Thursday, May 29, 2008

The majesty of the law

From the halls of justice known as the United States Court of Appeals for the Sixth Circuit, we have today an opinion that demonstrates the noble task our judges undertake in dispensing justice. Today's opinion, United States v. Dedman, concerns itself with the particulars of the False Claims Act and opens with this description of the facts:
This unusual case arises from the marriage between defendant Darlene Dedman’s (“Dedman”) adopted daughter (who was actually Dedman’s cousin) and Dedman’s adoptive father. Dedman appeals her conviction on the counts of conspiracy to defraud the United States Department of Defense, in violation of 18 U.S.C. § 286, and making material false statements to a federal agent, in violation of 18 U.S.C. § 1001. For these offenses she was sentenced to 27 months of imprisonment and ordered to pay over $200,000 in restitution. The government alleged that Dedman orchestrated the marriage as part of a plan to collect her adoptive father’s, John Watson’s (“Watson”), military pension. Dedman argues that she could not be guilty of conspiracy because the marriage between her adopted daughter and her adoptive father was valid and, therefore, there was no false claim. Furthermore, Dedman asserts that if the marriage was statutorily invalid, then the marriage law is unconstitutional. (Emphasis added.)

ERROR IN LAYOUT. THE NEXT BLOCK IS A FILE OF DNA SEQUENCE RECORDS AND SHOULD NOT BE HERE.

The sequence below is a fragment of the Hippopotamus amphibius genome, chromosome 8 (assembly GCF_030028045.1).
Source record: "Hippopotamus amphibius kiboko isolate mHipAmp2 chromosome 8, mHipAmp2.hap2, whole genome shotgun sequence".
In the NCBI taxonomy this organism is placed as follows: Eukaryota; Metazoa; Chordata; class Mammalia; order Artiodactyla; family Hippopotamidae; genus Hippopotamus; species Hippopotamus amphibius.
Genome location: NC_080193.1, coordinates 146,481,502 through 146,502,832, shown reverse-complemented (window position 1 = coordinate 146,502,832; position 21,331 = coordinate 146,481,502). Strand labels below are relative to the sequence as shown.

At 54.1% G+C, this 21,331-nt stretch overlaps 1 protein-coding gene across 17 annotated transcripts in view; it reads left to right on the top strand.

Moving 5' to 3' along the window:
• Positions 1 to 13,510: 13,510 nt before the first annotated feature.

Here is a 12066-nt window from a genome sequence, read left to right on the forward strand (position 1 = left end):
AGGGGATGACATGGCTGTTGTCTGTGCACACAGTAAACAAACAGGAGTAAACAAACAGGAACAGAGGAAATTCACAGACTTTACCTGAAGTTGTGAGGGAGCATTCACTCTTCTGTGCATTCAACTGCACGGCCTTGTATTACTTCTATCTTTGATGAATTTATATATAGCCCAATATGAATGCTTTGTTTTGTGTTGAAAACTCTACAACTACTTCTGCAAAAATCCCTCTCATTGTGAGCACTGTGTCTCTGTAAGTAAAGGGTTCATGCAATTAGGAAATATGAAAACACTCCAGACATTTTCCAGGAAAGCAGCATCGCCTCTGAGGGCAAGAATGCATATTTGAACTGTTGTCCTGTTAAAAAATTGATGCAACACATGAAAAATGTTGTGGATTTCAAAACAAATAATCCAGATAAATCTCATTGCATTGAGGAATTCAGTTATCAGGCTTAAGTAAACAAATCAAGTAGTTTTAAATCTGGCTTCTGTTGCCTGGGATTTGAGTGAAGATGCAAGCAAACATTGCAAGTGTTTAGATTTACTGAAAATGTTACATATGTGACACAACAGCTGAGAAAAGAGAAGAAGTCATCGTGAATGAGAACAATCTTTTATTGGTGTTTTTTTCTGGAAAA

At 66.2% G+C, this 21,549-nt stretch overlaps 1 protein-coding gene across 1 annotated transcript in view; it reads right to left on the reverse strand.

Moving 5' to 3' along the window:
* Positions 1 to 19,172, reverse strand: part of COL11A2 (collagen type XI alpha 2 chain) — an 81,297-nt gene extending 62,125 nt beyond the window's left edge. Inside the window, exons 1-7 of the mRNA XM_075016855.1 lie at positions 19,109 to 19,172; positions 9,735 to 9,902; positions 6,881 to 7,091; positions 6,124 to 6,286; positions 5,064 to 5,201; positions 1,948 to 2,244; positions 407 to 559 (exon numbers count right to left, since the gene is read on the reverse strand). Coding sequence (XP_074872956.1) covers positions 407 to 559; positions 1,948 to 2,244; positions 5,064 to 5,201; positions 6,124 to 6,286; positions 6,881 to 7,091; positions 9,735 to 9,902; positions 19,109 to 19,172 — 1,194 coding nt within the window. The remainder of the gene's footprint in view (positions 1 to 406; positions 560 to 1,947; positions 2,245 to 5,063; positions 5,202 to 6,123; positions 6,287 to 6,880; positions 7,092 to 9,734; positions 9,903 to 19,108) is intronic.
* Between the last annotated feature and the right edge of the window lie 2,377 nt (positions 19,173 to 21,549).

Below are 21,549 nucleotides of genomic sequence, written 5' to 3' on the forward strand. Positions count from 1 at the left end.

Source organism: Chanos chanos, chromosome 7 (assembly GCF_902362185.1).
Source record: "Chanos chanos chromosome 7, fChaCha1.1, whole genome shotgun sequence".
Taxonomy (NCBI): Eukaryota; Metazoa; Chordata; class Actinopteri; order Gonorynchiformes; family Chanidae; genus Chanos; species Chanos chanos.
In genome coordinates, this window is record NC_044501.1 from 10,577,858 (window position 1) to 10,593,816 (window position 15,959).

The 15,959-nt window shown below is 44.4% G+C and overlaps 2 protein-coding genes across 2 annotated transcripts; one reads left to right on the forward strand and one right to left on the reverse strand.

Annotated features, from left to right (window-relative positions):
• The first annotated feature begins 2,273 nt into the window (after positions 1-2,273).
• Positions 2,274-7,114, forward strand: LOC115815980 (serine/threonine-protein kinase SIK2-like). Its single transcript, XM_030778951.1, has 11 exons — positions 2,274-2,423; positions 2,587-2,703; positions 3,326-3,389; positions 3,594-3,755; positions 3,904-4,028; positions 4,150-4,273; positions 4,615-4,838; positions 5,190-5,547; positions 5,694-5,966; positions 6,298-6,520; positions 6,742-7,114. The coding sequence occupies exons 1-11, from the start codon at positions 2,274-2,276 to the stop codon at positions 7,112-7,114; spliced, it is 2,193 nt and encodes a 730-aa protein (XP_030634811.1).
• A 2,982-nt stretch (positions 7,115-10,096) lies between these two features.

And yes, it all took place in Arkansas.

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